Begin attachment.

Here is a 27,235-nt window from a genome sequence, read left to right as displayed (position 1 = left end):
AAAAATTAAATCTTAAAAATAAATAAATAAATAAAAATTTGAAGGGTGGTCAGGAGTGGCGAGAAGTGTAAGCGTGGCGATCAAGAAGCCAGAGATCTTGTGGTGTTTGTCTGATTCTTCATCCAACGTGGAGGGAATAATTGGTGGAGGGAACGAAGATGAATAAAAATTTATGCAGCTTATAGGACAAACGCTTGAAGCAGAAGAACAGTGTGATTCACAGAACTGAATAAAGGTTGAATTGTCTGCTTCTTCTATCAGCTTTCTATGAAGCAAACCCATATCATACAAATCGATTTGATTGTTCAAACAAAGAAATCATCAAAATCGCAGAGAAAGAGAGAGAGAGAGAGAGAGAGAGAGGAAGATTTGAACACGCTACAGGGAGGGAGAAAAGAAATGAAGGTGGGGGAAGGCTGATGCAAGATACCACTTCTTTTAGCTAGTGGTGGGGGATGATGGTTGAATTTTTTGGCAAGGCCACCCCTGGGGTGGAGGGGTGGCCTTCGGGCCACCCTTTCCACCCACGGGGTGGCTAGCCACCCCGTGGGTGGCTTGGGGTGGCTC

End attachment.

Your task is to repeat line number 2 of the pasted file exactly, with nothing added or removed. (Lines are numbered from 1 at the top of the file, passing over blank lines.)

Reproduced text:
AAAAATTAAATCTTAAAAATAAATAAATAAATAAAAATTTGAAGGGTGGTCAGGAGTGGCGAGAAGTGTAAGCGTGGCGATCAAGAAGCCAGAGATCTTGTGGTGTTTGTCTGATTCTTCATCCAACGTGGAGGGAATAATTGGTGGAGGGAACGAAGATGAATAAAAATTTATGCAGCTTATAGGACAAACGCTTGAAGCAGAAGAACAGTGTGATTCACAGAACTGAATAAAGGTTGAATTGTCTGCTTCTTCTATCAGCTTTCTATGAAGCAAACCCATATCATACAAATCGATTTGATTGTTCAAACAAAGAAATCATCAAAATCGCAGAGAAAGAGAGAGAGAGAGAGAGAGAGAGAGGAAGATTTGAACACGCTACAGGGAGGGAGAAAAGAAATGAAGGTGGGGGAAGGCTGATGCAAGATACCACTTCTTTTAGCTAGTGGTGGGGGATGATGGTTGAATTTTTTGGCAAGGCCACCCCTGGGGTGGAGGGGTGGCCTTCGGGCCACCCTTTCCACCCACGGGGTGGCTAGCCACCCCGTGGGTGGCTTGGGGTGGCTC